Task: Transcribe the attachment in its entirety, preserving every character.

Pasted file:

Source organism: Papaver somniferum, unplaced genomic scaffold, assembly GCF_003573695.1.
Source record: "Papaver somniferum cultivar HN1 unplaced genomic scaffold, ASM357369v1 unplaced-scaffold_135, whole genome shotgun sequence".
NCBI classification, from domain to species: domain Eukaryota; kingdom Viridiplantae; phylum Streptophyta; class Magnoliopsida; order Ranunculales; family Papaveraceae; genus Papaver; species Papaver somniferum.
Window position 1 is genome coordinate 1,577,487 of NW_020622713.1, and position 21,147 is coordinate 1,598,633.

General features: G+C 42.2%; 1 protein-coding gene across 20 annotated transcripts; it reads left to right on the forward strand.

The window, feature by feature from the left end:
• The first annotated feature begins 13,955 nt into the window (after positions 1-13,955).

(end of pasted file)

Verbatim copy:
Source organism: Papaver somniferum, unplaced genomic scaffold, assembly GCF_003573695.1.
Source record: "Papaver somniferum cultivar HN1 unplaced genomic scaffold, ASM357369v1 unplaced-scaffold_135, whole genome shotgun sequence".
NCBI classification, from domain to species: domain Eukaryota; kingdom Viridiplantae; phylum Streptophyta; class Magnoliopsida; order Ranunculales; family Papaveraceae; genus Papaver; species Papaver somniferum.
Window position 1 is genome coordinate 1,577,487 of NW_020622713.1, and position 21,147 is coordinate 1,598,633.

General features: G+C 42.2%; 1 protein-coding gene across 20 annotated transcripts; it reads left to right on the forward strand.

The window, feature by feature from the left end:
• The first annotated feature begins 13,955 nt into the window (after positions 1-13,955).